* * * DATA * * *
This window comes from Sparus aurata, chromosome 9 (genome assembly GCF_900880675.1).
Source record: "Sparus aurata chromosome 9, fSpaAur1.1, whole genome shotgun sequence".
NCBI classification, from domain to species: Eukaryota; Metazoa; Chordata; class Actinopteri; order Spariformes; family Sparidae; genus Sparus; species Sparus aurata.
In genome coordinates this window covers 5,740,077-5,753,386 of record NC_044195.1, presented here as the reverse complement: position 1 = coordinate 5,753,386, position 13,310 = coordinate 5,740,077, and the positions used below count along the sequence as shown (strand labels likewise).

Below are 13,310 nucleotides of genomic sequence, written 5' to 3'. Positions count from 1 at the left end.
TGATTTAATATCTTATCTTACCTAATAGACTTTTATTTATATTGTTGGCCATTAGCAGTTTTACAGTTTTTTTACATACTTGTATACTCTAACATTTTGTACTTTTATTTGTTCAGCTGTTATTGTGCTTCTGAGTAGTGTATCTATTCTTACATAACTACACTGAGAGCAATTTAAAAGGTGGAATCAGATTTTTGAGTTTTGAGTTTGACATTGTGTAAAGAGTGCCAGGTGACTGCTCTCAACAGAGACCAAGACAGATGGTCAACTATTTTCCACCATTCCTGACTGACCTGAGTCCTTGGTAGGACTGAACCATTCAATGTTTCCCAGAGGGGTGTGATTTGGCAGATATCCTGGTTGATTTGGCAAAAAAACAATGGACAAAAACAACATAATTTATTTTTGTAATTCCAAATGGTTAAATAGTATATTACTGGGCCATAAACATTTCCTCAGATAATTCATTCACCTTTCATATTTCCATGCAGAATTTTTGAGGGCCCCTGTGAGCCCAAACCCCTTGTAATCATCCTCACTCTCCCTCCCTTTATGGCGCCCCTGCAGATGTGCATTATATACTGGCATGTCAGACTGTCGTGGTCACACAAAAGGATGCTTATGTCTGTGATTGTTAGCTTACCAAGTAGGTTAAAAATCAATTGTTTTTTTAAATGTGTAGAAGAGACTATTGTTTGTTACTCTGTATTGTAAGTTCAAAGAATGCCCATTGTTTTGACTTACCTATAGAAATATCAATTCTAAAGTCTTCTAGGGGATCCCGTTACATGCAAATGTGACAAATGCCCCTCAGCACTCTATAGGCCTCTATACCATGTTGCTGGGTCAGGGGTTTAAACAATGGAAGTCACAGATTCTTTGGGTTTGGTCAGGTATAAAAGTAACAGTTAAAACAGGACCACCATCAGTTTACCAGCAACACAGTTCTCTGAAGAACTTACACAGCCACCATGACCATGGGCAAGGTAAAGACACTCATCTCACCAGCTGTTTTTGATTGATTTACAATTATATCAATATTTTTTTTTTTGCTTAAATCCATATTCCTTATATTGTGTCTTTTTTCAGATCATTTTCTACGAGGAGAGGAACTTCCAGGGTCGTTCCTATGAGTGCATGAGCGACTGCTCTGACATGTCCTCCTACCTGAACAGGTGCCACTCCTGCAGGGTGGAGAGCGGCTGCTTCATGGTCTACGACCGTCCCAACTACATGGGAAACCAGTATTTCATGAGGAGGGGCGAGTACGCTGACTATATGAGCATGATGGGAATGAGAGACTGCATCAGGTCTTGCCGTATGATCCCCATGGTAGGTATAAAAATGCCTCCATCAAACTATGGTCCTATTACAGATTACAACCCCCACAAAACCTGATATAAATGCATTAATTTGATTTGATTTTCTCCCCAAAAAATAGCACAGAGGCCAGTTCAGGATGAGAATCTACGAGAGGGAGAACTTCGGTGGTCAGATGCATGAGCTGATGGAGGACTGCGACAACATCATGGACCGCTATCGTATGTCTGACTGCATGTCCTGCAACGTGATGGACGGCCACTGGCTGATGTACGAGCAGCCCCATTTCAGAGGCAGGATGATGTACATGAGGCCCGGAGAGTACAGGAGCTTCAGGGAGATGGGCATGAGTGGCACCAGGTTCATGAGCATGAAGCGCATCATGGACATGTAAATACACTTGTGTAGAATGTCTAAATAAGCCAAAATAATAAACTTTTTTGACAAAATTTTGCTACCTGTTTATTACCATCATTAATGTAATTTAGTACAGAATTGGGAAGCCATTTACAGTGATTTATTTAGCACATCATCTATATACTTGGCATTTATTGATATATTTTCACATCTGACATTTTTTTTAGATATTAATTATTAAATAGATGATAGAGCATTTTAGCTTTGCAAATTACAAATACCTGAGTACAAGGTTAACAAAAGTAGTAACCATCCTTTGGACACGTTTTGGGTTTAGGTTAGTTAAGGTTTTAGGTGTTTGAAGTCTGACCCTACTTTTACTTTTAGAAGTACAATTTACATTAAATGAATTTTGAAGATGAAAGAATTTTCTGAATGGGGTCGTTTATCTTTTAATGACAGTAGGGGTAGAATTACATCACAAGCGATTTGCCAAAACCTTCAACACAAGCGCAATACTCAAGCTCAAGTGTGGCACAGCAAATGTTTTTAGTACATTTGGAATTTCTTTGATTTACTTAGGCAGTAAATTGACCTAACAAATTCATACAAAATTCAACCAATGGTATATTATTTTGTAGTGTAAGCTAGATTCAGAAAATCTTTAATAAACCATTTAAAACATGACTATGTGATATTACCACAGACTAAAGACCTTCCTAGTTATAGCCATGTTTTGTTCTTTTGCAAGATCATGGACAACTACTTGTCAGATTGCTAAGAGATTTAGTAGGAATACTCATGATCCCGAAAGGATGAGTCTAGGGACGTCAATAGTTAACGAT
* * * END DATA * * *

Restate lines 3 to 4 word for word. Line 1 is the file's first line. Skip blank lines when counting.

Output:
NCBI classification, from domain to species: Eukaryota; Metazoa; Chordata; class Actinopteri; order Spariformes; family Sparidae; genus Sparus; species Sparus aurata.
In genome coordinates this window covers 5,740,077-5,753,386 of record NC_044195.1, presented here as the reverse complement: position 1 = coordinate 5,753,386, position 13,310 = coordinate 5,740,077, and the positions used below count along the sequence as shown (strand labels likewise).